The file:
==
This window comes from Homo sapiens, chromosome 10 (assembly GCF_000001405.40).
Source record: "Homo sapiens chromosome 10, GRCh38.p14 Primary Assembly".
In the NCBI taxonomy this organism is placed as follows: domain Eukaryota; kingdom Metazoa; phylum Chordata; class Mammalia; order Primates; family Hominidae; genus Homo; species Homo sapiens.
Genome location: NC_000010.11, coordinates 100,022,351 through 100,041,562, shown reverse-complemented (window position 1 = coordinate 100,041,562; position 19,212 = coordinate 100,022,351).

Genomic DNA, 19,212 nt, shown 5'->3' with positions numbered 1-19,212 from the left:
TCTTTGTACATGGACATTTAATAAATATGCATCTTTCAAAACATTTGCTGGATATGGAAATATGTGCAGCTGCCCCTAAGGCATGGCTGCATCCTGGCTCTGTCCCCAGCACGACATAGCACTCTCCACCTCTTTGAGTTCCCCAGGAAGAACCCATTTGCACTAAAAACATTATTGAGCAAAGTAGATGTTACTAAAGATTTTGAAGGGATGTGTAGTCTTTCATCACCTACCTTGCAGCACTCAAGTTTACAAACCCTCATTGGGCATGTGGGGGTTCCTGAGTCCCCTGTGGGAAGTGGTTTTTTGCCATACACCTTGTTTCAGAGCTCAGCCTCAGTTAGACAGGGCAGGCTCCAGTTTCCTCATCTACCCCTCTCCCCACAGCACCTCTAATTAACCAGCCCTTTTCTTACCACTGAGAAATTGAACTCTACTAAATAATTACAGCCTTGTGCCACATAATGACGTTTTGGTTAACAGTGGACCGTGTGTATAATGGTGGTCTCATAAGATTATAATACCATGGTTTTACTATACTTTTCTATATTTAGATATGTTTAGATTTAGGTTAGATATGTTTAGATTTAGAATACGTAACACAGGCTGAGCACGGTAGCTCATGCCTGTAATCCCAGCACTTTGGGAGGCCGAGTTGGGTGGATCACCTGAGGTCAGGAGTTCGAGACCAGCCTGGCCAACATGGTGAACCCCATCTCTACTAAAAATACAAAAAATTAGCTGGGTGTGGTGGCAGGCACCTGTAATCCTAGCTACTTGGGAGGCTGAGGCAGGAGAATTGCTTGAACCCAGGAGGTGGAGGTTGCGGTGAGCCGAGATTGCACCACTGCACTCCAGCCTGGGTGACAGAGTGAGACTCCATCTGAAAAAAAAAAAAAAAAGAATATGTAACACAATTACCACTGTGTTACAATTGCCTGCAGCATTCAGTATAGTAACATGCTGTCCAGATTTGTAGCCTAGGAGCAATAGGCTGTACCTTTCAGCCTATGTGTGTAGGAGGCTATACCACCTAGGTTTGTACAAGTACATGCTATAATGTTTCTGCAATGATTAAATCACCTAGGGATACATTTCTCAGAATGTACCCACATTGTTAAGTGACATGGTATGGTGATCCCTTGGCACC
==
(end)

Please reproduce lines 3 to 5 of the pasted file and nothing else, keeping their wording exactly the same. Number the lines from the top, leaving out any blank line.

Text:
In the NCBI taxonomy this organism is placed as follows: domain Eukaryota; kingdom Metazoa; phylum Chordata; class Mammalia; order Primates; family Hominidae; genus Homo; species Homo sapiens.
Genome location: NC_000010.11, coordinates 100,022,351 through 100,041,562, shown reverse-complemented (window position 1 = coordinate 100,041,562; position 19,212 = coordinate 100,022,351).

Genomic DNA, 19,212 nt, shown 5'->3' with positions numbered 1-19,212 from the left: